I believe this is what you are talking about.
Price difference installed $4000 vs $11000.
This is the current production of what I bought in 1984. They are the greatest lift to work on of all.
If I was not worried about what "might" be an enviornmental issue I might have stepped up to the price. $66,000 (their estimate) vs $19,200 (what 6 cost me in 2004).
|R J Brown|
One point I did not see mentioned above is that you have to have a good concrete base to bolt the 2-post hoist into. I think 4 inches or more is the spec, but check that prior to pouring your garage floor.
I bought a used HOFFMAN screw 2-post hoist, for $500 and installed it myself with the help of a friend. The posts are heavy and it needs an A frame or similar the pull them up with a tirfor or similar.
The 240V single to three phase converter box cost me $200.
My new garage has a 14' high ceiling.
Without this hoist, I would not have been able to finish my coupe restoration, which by the way, rolled out of the garage last Thursday, had mech inspection and Aircare on Friday, and I drove it 150 miles on Saturday!
|The Automotive Lift Institute in the US has an interesting web site on car hoists.|
|Hi RJ, Smart Lift is indeed one of them. There are actually several "eco-friendly" in-ground lifts on the market now.|
I'm not quite clear on what the two lifts are that you're comparing cost against. Eco-friendly versus non? Good to hear they are so good to work on. I was hoping they would be as nice as they look.
|Steve I am comparing the Rotary 2 post inground Smart lift against the Rotary 2 post above ground lifts that I bought. On the Rotary site THEY estimate the cost of each hoist with installation at $4000 and $11000. The hoists I bought were $3200 each and installation including electric hookup would have cost the other $800 per hoist. My experiance supports the $4000 figure. I assume that their $11000 figure is also accurate.|
I installed my own. I needed help standing up each post. Two to three people and no lifting equiptment is all it took. Once both posts are up you can complete the assembly of the hoist. The posts then need to be positioned in relation to each other and located in the garage. I cut a 2 by 4 steel tube, wood could be used but I had the steel and 11 hoists to install, to the dimention between the post mounting plates and using a 2" nylon tie down strap cinched them together so they they square and the proper distance apart. It was then easy to position the hoist and drill the holes in the floor and bolt it down. NO floor is level so each hoist comes with shims to level them. Use a 5' level to check that each post is plumb before and during the bolt tightening phase. When I moved the 5 9000# hoists from my old building to the new ones It took 4-6 people to move a fully assembled lift on and off of the trailer and to stand them up. I also have a wheeled engine hoist that came in handy while working alone.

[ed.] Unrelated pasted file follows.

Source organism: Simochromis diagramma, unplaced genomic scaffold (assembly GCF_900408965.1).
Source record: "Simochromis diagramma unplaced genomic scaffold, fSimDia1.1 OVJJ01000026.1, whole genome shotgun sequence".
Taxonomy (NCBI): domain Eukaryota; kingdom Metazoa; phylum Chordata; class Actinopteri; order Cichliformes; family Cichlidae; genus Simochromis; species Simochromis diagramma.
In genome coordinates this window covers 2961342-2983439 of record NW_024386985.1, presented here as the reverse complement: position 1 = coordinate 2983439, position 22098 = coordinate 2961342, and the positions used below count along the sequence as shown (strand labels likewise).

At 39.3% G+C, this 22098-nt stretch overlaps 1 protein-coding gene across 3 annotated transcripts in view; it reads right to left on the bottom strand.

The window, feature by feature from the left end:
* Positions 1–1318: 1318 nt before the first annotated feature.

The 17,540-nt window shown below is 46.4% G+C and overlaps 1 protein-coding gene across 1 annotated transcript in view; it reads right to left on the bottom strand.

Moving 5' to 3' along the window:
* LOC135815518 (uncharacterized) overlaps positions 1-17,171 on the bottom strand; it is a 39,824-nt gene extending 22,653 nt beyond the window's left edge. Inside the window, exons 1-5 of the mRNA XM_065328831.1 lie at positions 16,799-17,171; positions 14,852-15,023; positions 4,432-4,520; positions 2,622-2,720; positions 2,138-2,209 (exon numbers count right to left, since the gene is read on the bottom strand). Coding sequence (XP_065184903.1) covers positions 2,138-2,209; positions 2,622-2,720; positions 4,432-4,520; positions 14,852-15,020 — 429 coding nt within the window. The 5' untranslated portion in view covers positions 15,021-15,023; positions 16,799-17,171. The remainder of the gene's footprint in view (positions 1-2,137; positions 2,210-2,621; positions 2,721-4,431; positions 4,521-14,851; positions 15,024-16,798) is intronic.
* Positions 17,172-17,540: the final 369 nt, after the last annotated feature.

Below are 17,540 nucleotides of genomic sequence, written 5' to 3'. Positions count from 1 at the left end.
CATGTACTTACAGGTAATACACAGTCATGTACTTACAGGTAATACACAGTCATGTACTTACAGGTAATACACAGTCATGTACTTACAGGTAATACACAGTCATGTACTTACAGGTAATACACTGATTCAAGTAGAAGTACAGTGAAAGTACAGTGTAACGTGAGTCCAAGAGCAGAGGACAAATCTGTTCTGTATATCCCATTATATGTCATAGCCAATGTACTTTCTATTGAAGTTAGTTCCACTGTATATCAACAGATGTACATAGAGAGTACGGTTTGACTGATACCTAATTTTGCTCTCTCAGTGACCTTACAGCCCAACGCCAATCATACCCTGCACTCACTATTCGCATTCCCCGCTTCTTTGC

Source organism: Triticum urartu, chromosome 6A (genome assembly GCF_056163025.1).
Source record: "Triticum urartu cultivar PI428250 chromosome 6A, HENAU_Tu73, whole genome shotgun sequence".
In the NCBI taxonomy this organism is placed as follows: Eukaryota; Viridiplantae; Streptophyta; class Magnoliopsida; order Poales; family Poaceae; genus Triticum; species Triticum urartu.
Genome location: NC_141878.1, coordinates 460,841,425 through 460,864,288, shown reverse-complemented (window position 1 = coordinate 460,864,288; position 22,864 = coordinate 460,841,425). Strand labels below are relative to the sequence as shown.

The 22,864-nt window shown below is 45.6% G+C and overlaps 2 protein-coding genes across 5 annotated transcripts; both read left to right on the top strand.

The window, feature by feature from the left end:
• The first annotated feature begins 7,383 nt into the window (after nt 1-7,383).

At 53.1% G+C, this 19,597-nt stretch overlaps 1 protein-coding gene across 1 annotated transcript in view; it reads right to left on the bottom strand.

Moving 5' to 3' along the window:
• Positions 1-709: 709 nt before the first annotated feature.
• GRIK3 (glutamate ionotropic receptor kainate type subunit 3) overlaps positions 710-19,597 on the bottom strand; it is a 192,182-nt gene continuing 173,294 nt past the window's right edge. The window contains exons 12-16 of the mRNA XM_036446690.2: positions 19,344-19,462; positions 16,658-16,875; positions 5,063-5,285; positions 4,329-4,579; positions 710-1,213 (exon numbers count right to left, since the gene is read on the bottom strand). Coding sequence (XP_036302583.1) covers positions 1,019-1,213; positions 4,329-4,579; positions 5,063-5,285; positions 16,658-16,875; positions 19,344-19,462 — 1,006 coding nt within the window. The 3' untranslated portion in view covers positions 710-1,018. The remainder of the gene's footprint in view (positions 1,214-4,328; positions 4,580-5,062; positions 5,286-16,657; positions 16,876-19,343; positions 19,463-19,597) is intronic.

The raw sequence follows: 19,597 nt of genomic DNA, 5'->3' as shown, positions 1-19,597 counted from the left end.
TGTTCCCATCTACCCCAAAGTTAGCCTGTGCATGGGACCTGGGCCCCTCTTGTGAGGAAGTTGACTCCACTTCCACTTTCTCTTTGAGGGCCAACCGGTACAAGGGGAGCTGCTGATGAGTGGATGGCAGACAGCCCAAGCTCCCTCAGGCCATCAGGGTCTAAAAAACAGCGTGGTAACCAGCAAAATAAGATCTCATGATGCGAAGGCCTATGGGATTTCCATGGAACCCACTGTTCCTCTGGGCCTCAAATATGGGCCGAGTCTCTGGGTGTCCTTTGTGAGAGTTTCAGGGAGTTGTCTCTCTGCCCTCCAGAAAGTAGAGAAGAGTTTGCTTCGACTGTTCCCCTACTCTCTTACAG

I just built a 15' by 32' garage at home for my MGs. I had the floor poured 5" thick overall and 6" in the area a hoist might go. I will no be installing one at this time. The garage is big enough for 4 MGAs 2 motorcycles a snowblower and my workbench as is and I have hoists at work if needed.
|R J Brown|
|I moved recently and had to leave my four post lift behind (the house buyer wanted it and given the housing market, I wasn't going to argue!).|
I replaced it in my new home with the Maxjax (see picture).
It is basically a short two-post lift that is designed for people that don't have much ceiling height and might want to move the posts out of the way when not being used.
The posts can be unbolted from the floor and rolled aside on their own casters.
The downside versus a 4 post is that you can't use it for storing a car, although that really isn't an option in a low-ceiling garage.
It also will not allow you to stand under the car-- a rolling stool such as one in the picture is a good idea.
These are now sold in the UK. See www.maxjaxuk.com or www.maxjaxusa.com for the US site.
I recently replaced the front brakes and shocks on the MGA and it was a dream to work on the suspension while standing up! I like it better than my old four post for that kind of work, although positioning it on the lift is a bit fiddly with getting the arms in the right place.
BTW, if you get a four post you don't HAVE to have a bridge jack. I fabricated a "bridge" on mine out of heavy duty steel (actually, the heavy pieces used to package the lift) and a bottle jack. It worked fine, though the ramps still tended to get in the way.
I've looked at the www.ezcarlift.com but could never justify the price for what it does. The Maxjax costs about the same or less and it lifts higher with a clear floor. There are also four post lifts that cost about the same or less.
This thread was discussed between 10/05/2011 and 12/05/2011